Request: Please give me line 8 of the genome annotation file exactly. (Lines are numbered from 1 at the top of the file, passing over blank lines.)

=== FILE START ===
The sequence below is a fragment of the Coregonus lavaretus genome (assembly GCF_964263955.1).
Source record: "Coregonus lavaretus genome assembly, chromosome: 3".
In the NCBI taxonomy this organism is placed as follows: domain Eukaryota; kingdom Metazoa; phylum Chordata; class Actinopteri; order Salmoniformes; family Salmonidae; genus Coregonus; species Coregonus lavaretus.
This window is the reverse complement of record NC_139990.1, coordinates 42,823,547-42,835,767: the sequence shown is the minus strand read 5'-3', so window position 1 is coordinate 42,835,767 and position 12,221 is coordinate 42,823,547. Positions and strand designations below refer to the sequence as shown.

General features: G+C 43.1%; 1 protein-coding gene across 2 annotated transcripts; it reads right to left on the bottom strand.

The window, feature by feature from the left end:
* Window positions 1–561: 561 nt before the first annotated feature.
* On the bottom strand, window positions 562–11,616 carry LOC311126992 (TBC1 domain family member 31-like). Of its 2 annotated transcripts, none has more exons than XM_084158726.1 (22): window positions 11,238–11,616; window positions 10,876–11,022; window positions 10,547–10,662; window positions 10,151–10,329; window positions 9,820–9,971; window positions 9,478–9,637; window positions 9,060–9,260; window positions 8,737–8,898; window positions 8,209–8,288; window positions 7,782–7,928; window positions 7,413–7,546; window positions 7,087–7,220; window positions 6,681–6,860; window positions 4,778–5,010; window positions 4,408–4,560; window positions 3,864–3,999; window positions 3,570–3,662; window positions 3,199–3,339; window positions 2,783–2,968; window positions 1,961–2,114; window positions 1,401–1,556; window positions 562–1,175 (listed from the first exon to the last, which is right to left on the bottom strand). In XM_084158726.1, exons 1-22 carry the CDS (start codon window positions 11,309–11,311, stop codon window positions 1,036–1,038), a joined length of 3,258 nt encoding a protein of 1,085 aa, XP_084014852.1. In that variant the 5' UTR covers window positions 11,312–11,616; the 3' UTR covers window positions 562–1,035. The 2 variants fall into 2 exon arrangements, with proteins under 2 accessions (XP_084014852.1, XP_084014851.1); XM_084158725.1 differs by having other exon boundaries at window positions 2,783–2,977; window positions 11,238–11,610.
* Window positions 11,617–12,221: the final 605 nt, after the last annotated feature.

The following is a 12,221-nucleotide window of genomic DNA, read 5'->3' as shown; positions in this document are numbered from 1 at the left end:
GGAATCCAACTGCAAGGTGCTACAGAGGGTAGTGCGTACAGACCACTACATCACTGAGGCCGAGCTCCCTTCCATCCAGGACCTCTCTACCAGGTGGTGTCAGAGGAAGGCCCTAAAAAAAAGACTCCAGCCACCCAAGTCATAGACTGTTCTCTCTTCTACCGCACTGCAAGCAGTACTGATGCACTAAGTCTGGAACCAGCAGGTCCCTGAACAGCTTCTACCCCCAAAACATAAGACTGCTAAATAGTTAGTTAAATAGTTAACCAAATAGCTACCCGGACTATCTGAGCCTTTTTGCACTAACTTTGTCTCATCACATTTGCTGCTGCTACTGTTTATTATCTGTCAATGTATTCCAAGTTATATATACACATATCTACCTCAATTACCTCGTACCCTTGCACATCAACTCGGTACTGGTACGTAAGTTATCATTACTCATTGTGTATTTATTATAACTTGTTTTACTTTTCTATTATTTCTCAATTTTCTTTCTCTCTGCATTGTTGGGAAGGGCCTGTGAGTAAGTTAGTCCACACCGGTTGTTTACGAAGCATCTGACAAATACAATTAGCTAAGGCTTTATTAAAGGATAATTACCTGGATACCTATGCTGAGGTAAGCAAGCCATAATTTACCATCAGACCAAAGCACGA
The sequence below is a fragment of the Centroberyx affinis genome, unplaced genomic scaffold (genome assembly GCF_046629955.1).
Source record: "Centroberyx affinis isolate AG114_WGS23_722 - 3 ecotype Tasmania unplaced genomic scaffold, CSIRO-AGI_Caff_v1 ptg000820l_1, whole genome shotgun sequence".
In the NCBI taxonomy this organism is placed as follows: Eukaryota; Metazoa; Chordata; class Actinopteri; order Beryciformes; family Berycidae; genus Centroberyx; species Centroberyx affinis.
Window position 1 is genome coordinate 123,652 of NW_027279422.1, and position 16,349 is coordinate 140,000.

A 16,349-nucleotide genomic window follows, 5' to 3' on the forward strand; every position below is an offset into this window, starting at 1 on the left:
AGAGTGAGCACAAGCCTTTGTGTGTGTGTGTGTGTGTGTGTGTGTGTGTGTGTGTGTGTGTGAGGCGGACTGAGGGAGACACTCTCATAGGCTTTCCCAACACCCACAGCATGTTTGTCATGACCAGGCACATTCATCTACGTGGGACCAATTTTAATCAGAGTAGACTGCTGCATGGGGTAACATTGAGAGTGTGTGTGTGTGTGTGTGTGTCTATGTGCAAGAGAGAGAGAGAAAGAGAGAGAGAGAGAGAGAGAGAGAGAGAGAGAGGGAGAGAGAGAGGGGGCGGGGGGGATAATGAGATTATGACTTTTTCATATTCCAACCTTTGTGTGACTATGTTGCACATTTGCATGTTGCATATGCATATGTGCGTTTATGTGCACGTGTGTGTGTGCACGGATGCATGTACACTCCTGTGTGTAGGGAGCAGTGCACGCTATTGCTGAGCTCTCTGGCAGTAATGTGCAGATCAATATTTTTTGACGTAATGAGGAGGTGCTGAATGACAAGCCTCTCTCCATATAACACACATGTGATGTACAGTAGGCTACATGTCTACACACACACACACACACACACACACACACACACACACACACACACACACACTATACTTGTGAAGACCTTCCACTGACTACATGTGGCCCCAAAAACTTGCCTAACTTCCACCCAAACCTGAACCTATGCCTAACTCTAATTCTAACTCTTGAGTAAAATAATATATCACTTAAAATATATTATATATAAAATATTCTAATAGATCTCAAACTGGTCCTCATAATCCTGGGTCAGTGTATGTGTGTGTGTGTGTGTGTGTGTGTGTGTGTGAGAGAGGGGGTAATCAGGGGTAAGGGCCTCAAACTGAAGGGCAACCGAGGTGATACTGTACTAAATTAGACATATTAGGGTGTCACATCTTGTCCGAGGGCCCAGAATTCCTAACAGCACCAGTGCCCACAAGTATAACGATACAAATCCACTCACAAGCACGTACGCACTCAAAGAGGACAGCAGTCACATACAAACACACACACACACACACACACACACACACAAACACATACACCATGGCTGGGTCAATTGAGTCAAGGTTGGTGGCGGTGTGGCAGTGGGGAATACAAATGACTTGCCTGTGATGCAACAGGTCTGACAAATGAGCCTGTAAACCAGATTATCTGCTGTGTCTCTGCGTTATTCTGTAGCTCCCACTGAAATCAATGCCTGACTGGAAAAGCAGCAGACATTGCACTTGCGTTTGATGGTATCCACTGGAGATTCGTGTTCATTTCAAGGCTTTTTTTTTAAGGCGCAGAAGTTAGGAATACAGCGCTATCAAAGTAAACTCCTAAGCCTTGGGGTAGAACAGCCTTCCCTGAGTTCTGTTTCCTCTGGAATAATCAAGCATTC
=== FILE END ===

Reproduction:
* On the bottom strand, window positions 562–11,616 carry LOC311126992 (TBC1 domain family member 31-like). Of its 2 annotated transcripts, none has more exons than XM_084158726.1 (22): window positions 11,238–11,616; window positions 10,876–11,022; window positions 10,547–10,662; window positions 10,151–10,329; window positions 9,820–9,971; window positions 9,478–9,637; window positions 9,060–9,260; window positions 8,737–8,898; window positions 8,209–8,288; window positions 7,782–7,928; window positions 7,413–7,546; window positions 7,087–7,220; window positions 6,681–6,860; window positions 4,778–5,010; window positions 4,408–4,560; window positions 3,864–3,999; window positions 3,570–3,662; window positions 3,199–3,339; window positions 2,783–2,968; window positions 1,961–2,114; window positions 1,401–1,556; window positions 562–1,175 (listed from the first exon to the last, which is right to left on the bottom strand). In XM_084158726.1, exons 1-22 carry the CDS (start codon window positions 11,309–11,311, stop codon window positions 1,036–1,038), a joined length of 3,258 nt encoding a protein of 1,085 aa, XP_084014852.1. In that variant the 5' UTR covers window positions 11,312–11,616; the 3' UTR covers window positions 562–1,035. The 2 variants fall into 2 exon arrangements, with proteins under 2 accessions (XP_084014852.1, XP_084014851.1); XM_084158725.1 differs by having other exon boundaries at window positions 2,783–2,977; window positions 11,238–11,610.